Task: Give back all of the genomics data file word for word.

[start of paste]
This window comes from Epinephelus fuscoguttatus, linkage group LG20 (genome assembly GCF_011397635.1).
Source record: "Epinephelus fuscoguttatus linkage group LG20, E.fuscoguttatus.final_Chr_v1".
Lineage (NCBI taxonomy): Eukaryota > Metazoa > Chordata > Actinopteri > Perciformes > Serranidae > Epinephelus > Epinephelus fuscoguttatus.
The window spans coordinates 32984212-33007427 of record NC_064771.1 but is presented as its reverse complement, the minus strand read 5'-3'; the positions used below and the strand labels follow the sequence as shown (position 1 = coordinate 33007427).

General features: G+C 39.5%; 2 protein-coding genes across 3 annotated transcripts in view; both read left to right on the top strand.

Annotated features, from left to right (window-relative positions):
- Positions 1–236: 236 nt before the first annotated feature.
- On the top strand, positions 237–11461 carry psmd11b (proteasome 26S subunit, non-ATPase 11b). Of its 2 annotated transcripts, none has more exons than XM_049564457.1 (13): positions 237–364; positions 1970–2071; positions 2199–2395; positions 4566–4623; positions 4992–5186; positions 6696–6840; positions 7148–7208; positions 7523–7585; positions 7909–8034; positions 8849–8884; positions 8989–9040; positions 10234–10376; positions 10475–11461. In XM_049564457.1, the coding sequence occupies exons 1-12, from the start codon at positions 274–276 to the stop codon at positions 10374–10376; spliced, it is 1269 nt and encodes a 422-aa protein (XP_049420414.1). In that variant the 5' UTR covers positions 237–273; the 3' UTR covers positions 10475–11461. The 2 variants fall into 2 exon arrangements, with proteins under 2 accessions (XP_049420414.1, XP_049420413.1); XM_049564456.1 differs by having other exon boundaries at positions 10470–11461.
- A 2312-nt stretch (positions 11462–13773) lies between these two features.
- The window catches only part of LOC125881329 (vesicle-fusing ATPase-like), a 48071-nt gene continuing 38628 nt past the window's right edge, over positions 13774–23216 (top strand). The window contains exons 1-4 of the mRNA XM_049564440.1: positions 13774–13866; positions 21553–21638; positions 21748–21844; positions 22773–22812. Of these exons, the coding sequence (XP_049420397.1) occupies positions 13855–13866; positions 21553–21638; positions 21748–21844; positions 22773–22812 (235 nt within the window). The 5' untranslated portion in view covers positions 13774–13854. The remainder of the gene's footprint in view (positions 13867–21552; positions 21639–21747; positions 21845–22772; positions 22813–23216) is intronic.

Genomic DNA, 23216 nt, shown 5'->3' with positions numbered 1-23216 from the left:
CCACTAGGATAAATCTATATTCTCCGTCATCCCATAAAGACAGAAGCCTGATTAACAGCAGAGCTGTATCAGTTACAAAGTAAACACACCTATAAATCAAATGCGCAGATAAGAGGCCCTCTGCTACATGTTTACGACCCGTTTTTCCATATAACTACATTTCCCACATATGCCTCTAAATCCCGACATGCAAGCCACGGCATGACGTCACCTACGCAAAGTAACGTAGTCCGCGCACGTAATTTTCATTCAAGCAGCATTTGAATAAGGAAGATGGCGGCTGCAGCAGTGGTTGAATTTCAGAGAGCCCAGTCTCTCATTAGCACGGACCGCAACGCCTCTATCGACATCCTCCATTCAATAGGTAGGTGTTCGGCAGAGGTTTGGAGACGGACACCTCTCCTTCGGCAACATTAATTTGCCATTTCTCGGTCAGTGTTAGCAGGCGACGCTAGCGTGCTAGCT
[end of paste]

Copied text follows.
This window comes from Epinephelus fuscoguttatus, linkage group LG20 (genome assembly GCF_011397635.1).
Source record: "Epinephelus fuscoguttatus linkage group LG20, E.fuscoguttatus.final_Chr_v1".
Lineage (NCBI taxonomy): Eukaryota > Metazoa > Chordata > Actinopteri > Perciformes > Serranidae > Epinephelus > Epinephelus fuscoguttatus.
The window spans coordinates 32984212-33007427 of record NC_064771.1 but is presented as its reverse complement, the minus strand read 5'-3'; the positions used below and the strand labels follow the sequence as shown (position 1 = coordinate 33007427).

General features: G+C 39.5%; 2 protein-coding genes across 3 annotated transcripts in view; both read left to right on the top strand.

Annotated features, from left to right (window-relative positions):
- Positions 1–236: 236 nt before the first annotated feature.
- On the top strand, positions 237–11461 carry psmd11b (proteasome 26S subunit, non-ATPase 11b). Of its 2 annotated transcripts, none has more exons than XM_049564457.1 (13): positions 237–364; positions 1970–2071; positions 2199–2395; positions 4566–4623; positions 4992–5186; positions 6696–6840; positions 7148–7208; positions 7523–7585; positions 7909–8034; positions 8849–8884; positions 8989–9040; positions 10234–10376; positions 10475–11461. In XM_049564457.1, the coding sequence occupies exons 1-12, from the start codon at positions 274–276 to the stop codon at positions 10374–10376; spliced, it is 1269 nt and encodes a 422-aa protein (XP_049420414.1). In that variant the 5' UTR covers positions 237–273; the 3' UTR covers positions 10475–11461. The 2 variants fall into 2 exon arrangements, with proteins under 2 accessions (XP_049420414.1, XP_049420413.1); XM_049564456.1 differs by having other exon boundaries at positions 10470–11461.
- A 2312-nt stretch (positions 11462–13773) lies between these two features.
- The window catches only part of LOC125881329 (vesicle-fusing ATPase-like), a 48071-nt gene continuing 38628 nt past the window's right edge, over positions 13774–23216 (top strand). The window contains exons 1-4 of the mRNA XM_049564440.1: positions 13774–13866; positions 21553–21638; positions 21748–21844; positions 22773–22812. Of these exons, the coding sequence (XP_049420397.1) occupies positions 13855–13866; positions 21553–21638; positions 21748–21844; positions 22773–22812 (235 nt within the window). The 5' untranslated portion in view covers positions 13774–13854. The remainder of the gene's footprint in view (positions 13867–21552; positions 21639–21747; positions 21845–22772; positions 22813–23216) is intronic.

Genomic DNA, 23216 nt, shown 5'->3' with positions numbered 1-23216 from the left:
CCACTAGGATAAATCTATATTCTCCGTCATCCCATAAAGACAGAAGCCTGATTAACAGCAGAGCTGTATCAGTTACAAAGTAAACACACCTATAAATCAAATGCGCAGATAAGAGGCCCTCTGCTACATGTTTACGACCCGTTTTTCCATATAACTACATTTCCCACATATGCCTCTAAATCCCGACATGCAAGCCACGGCATGACGTCACCTACGCAAAGTAACGTAGTCCGCGCACGTAATTTTCATTCAAGCAGCATTTGAATAAGGAAGATGGCGGCTGCAGCAGTGGTTGAATTTCAGAGAGCCCAGTCTCTCATTAGCACGGACCGCAACGCCTCTATCGACATCCTCCATTCAATAGGTAGGTGTTCGGCAGAGGTTTGGAGACGGACACCTCTCCTTCGGCAACATTAATTTGCCATTTCTCGGTCAGTGTTAGCAGGCGACGCTAGCGTGCTAGCT